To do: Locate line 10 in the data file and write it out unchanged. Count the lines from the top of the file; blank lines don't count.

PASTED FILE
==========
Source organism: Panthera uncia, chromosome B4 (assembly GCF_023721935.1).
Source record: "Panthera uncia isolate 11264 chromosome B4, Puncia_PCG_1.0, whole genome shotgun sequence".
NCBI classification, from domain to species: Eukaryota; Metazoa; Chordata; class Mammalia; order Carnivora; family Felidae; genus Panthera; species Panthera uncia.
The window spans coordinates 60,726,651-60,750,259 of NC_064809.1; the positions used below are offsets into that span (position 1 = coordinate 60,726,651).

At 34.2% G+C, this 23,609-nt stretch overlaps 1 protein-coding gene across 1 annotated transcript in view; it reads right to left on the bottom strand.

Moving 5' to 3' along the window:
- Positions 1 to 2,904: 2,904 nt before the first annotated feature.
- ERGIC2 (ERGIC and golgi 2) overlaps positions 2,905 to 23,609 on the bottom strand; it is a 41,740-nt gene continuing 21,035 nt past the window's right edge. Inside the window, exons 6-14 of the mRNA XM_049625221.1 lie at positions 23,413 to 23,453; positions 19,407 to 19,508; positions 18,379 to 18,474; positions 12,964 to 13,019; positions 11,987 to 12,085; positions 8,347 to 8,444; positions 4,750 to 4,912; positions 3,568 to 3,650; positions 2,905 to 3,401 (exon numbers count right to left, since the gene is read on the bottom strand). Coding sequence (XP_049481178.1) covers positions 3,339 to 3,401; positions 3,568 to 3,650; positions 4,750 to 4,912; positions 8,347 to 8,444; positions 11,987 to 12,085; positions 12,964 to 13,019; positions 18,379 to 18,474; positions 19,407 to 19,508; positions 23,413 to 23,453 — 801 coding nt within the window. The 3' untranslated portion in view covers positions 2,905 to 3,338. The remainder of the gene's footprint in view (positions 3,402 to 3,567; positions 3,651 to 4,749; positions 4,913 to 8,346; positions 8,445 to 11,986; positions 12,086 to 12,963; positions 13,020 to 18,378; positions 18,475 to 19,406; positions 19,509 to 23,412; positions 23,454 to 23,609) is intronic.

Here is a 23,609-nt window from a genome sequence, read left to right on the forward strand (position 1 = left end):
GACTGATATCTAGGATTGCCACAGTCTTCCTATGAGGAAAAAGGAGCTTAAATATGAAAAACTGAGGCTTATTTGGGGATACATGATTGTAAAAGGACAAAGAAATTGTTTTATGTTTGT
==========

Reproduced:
GACTGATATCTAGGATTGCCACAGTCTTCCTATGAGGAAAAAGGAGCTTAAATATGAAAAACTGAGGCTTATTTGGGGATACATGATTGTAAAAGGACAAAGAAATTGTTTTATGTTTGT